I couldn’t really see a point in this, the first time I had the LX-100, but I find it great now. The various formats are great when making content for SoMe.

The Lens

Another plus for the LX-100 is the Leica branded lens.

The lens has a full frame focal lenght equivalent of 24-75mm, from wide angle to slight tele. This is fine for everyday use.

The aperture is variable, ranging from f/1.7 at the wide angle to f/2.8 at the tele end. So the lens is nice and bright, and the combination of a large sensor and a large aperture makes it possible to get images with a nice, blurred-out background.

Lumix LX-100 with a focal length of 75mm and aperture f/2.8: Nice background blur
Lumix LX-100 with a focal length of 75mm and aperture f/2.8: Nice background blur

4K Video

Eventhought the camera is 5 years old, it shoots video in 4K. That was also one of the key sales arguments 5 years ago. Nowadays, it is more or less the standard. But in most cases, people don’t care whether a Youtube video is 4K or Full HD. Anyways, the camera still delivers ok video compared to todays standard.

In 4K photo mode, it is also possible to shoot in various formats, for instance 1:1 and 4:3 – great for SoMe.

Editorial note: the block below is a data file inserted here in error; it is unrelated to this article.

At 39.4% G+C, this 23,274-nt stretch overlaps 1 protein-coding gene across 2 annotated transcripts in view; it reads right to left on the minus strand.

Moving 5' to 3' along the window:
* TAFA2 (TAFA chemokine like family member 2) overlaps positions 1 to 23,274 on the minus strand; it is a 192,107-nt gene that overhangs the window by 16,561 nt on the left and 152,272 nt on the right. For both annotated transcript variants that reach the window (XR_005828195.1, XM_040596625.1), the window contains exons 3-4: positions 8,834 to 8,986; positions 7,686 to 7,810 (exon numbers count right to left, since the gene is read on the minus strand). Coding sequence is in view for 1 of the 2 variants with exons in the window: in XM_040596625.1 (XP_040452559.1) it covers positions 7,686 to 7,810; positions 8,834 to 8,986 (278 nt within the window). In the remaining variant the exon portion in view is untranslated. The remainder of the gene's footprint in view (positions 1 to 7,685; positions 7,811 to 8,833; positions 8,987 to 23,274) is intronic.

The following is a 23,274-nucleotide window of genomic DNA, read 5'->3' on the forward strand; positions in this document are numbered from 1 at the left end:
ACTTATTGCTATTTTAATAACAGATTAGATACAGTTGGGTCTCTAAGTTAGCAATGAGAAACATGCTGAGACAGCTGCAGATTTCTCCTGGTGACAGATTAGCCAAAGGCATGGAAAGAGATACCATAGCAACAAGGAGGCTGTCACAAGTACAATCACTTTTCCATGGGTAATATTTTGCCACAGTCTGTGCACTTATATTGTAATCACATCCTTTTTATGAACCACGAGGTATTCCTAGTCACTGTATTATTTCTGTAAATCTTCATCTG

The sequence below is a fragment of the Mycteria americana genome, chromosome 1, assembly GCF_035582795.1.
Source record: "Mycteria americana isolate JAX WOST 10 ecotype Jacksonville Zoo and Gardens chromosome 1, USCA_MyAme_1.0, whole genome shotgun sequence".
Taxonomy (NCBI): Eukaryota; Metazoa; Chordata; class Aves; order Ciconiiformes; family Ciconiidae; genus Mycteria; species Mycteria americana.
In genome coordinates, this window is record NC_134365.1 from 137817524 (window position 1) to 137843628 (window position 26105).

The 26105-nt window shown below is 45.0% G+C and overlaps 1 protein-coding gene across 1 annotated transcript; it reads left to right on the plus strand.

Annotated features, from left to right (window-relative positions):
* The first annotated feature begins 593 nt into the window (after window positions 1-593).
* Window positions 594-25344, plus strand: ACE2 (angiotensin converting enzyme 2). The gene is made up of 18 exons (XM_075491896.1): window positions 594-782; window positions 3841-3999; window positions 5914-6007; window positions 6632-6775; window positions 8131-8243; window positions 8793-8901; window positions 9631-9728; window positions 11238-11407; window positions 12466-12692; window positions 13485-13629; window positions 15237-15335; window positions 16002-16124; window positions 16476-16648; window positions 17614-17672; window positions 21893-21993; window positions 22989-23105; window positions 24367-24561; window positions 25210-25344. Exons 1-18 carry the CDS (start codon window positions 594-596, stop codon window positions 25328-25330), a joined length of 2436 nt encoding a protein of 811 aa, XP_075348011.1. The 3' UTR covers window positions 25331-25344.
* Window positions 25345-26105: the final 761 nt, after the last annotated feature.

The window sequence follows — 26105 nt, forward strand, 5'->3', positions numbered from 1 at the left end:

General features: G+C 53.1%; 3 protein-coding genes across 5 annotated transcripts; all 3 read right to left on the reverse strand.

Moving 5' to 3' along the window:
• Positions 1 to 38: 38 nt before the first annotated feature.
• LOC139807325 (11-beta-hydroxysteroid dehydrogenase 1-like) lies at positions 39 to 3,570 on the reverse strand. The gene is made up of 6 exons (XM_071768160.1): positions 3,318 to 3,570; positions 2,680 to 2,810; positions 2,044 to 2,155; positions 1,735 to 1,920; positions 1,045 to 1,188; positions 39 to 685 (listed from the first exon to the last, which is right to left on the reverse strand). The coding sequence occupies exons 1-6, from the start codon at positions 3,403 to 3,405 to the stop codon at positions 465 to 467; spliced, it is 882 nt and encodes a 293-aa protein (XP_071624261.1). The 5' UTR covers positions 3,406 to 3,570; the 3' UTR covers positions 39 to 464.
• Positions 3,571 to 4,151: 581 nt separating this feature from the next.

Creative features

The LX-100 has a series of creative features, which are easily accessible through the filter button on top of the camera. I normally never use the built in creative filters, but for a SoMe-snapshot camera, I could see myself using them.

There’s a couple of them I like: Retro, Toy Pop and Sunshine, for instance.

Photo of building shot with Lumix LX-100 - no filter
No filter
Photo of building shot with Lumix LX-100 - Toy pop filter
Toy pop filter
Photo of building shot with Lumix LX-100 - retro filter
Retro filter
Photo of building shot with Lumix LX-100 - Bleach bypass filter
Bleach bypass filter
Photo of building shot with Lumix LX-100 - high key filter
High key filter
Photo of building shot with Lumix LX-100 - Sunshine filter
Sunshine filter (placed top left)

The Size

The primary reason I was looking for an LX-100 was the size. I wanted to have a camera, which was small enough to bring everywhere. OK: LX-100 isn’t really pocketable, but it is cheap enough to be handled a bit roughly – I have no problem just putting it into my messenger bag with no further protection.

Combined with a DJI Osmo Pocket (I’ll get back the Osmo Pocket in a future post), I have a nice, little photography-videography kit. The Osmo pocket gives nice and smooth video footage, and the LX-100 makes it possible to make footage with nice background blur. Sound can be recorded on the phone – all in all, a nice, small kit for less than 5.000 DKK / 700 Euro.


The Panasonic Lumix LX-100 might not match everybodys desires: It’s not small enough to fit into the pocket, and despite the size, the max resolution is no more than 12MP.

But combine it with a DJI Osmo Pocket and an external mic for a smartphone, and You have a really small and handy kit that You can bring anywhere, and suits the needs of a social media content creator perfectly.

So I am really happy for my new “micro-kit,” and will probably use it a lot in the years to come:-)

Leave a Reply